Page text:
Zoning is allowing the development to use a shopping center parking calculation for the non-residential uses.  Use of a shopping-center category reduces the amount of parking for each individual use.  Zoning has been concerned that sufficient parking be provided for the use development and that sharing not short-change residents or businesses of needed spaces.  The applicant has endeavored to satisfy this CPA recommendation as well as satisfy the Zoning Division.  At this juncture, both appear to be satisfied.

  • Shared with other uses whenever possible.


East Rivanna Fire and Rescue Company has said that their parking lot will be available for overflow parking needs at the park; other shared parking opportunities will be explored during the site plan process.

  • Located in ways to minimize visual impacts and heat generated by large areas of pavement

The ZMA Master Plan shows buildings and parking in Block E; however, the exact location of those buildings and parking could change.  To help mitigate the visual impact of parking lots adjacent to the street, the Code of Development says that parking lots of more than 4 spaces will be “buffered” from the street by a 3-foot hedge, a 3’ opaque wall/fence or “other features to reduce the visibility”.  Staff has expressed concern to the applicant that commitments are needed to ensure that Main Street and the main entry-way from Route 250 East will be “lined” with buildings and not parking.  This issue is discussed later in the report.

  • Buffered and screened from neighboring residential properties in areas shown as Neighborhood Density using a combination of techniques such as including landscaping, screening, fencing, or berming.

The ZMA Master Plan shows trees at the exterior of the development adjacent to single-family areas; however, the Code of Development does not provide supplementary information on any standards to be used for retaining trees or additional tree plantings. The landscaping section of the Code needs to be enhanced to discuss perimeter landscaping standards.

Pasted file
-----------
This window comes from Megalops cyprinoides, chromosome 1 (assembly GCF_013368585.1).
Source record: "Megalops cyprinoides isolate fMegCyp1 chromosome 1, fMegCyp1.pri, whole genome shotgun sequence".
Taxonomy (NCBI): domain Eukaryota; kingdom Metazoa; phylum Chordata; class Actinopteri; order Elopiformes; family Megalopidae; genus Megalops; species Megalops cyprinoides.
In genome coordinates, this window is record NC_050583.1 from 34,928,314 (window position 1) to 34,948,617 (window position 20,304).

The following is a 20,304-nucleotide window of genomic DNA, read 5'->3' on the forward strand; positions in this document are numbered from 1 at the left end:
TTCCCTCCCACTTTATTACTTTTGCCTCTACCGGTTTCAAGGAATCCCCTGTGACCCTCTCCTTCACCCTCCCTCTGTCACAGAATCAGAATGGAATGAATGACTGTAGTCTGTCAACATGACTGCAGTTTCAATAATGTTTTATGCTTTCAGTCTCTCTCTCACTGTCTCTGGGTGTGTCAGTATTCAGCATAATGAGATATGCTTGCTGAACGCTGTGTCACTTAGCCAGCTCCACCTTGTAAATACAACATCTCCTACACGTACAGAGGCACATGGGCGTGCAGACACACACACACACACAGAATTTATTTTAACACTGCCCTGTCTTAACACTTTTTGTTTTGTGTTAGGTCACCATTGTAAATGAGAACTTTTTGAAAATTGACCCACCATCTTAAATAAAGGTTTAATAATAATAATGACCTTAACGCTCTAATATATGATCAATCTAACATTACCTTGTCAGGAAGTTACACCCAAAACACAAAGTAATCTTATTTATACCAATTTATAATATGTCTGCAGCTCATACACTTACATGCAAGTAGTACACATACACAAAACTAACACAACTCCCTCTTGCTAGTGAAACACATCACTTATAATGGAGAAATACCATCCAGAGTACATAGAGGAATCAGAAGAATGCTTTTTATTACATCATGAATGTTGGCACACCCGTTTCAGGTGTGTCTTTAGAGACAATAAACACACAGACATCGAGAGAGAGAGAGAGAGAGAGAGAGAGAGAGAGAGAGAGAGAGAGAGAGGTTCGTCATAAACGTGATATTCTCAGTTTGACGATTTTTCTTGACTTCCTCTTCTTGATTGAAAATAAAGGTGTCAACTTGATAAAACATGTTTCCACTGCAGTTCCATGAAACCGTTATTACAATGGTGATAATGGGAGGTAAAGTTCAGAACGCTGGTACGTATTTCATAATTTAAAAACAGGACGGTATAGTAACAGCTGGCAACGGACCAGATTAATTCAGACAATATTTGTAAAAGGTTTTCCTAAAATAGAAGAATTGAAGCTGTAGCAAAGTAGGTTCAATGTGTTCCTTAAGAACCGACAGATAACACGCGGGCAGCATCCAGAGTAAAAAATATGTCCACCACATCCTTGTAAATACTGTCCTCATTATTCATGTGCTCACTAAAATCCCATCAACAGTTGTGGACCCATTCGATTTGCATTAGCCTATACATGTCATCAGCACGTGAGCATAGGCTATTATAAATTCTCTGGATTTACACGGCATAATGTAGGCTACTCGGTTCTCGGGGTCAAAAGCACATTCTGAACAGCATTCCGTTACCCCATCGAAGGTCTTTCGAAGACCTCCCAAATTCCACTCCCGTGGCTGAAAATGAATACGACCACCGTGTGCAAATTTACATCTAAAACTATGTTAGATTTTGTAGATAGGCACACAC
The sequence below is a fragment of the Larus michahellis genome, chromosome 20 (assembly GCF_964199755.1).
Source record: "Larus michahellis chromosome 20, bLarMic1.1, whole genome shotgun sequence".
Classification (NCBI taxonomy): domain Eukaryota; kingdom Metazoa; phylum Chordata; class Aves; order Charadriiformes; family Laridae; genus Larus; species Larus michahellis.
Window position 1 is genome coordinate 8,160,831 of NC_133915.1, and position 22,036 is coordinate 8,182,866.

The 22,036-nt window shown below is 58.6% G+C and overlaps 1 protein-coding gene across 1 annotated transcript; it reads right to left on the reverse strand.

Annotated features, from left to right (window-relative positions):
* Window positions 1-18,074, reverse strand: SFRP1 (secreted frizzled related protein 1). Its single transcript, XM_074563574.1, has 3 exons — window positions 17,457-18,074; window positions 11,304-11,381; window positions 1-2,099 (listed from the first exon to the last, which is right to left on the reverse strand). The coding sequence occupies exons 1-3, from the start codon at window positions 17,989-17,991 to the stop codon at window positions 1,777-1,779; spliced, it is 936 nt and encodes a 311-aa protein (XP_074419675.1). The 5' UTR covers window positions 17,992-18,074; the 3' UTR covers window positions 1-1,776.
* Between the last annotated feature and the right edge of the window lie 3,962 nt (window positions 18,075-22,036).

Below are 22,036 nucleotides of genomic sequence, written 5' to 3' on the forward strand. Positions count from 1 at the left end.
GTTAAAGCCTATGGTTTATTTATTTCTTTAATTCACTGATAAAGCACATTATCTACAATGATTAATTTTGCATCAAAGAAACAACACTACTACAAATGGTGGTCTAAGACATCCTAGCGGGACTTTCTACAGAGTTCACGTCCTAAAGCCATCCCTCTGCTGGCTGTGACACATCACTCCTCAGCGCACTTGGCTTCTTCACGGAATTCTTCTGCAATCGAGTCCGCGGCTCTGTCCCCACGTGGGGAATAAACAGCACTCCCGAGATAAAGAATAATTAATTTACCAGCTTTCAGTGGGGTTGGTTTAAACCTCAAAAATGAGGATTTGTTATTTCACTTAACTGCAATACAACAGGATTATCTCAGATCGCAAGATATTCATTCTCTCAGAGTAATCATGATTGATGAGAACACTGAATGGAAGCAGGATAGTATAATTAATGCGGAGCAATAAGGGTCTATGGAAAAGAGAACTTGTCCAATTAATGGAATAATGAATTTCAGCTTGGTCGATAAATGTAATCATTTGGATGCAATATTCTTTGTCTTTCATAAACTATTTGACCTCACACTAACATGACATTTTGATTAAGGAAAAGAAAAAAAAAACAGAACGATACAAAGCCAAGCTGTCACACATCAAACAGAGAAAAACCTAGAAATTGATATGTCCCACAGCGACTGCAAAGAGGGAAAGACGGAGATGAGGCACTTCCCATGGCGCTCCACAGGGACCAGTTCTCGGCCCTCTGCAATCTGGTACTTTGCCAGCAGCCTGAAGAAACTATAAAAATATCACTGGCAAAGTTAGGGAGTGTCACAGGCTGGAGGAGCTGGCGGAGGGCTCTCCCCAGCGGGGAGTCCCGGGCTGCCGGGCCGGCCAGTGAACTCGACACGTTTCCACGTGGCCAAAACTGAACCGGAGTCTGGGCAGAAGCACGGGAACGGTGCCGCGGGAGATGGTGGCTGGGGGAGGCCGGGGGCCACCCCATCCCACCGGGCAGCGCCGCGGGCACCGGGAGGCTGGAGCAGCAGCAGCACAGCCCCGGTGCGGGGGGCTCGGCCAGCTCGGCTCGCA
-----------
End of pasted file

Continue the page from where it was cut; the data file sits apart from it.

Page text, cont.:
A Neighborhood Model Analysis is provided below:


Pedestrian Orientation

With sidewalks, street trees, paths, and a pedestrian scale, the development has an appropriate pedestrian orientation.  This principle is met.

Neighborhood Friendly Streets and Paths

Neighborhood friendly streets and paths are characterized by street trees, sidewalks, and buildings with shallow setbacks.  This principle is met.


Interconnected Streets and Transportation Networks

The project shows four interconnections to adjoining properties and a grid street system is provided internally.  The interconnections were affirmed by the Planning Commission during worksessions.  The principle for interconnections is met.  Staff believes that more work is needed relative to transit to better meet this principle.


Parks and Open Space


An 18 acre public park is provided with amenities for the development and for others outside of the development.  The improvements and design have been approved by the Director of Parks and Recreation.  This principle is met.


Neighborhood Centers

A neighborhood center is provided along Main Street in Block E.  It will have commercial and residential uses.  This principle is met.


Relegated Parking

The General Plan of Development shows parking that is relegated; however, because building layout could change, commitments are needed as to where parking can front the street in and near the Main Street Area.  The applicant proposes to address this situation with changes to the Code of Development and with an additional graphic depiction showing “fixed” elements and places where the relationship of buildings and parking can change.  This image does not exist yet and should be reviewed by the Commission to ensure that it adequately represents the Commission’s expectations.


Mixture of Uses



Mixture of Housing Types and Affordability

As indicated in the Code of Development, single-family detached, single-family attached, multi-family, carriage houses, and garrets are proposed.  The Code indicates that no less than 40% of the units will be for-sale.  The Code does not indicate the percentage of “accessory-type” or “subordinate units” to be built.  Staff believes that a commitment should be made to provide a low percentage of the overall affordable units as “accessory-type”.



The site is currently undeveloped and this principle does not apply.


Site Planning that Respects Terrain

Unlike many development area properties, this property is more rolling than steep and has only two isolated areas of critical slopes that would not be affected by the development.  The grading plan indicates that steep slopes will not created with this development; however, the Code of Development states that, “Given the terrain variations of the subject property, as well as the topographic relationship to contiguous tracts, retaining walls at Rivanna village cannot be avoided.”  Unfortunately, no standards for retaining walls are provided in the Code of Development nor are any commitments to regrade slopes to 3:1 or better.  Staff believes that the Code should address heights of retaining walls as well as regraded slopes.


Clear Boundaries with the Rural Areas

The project is located entirely within the Development Areas so this principle is not applicable.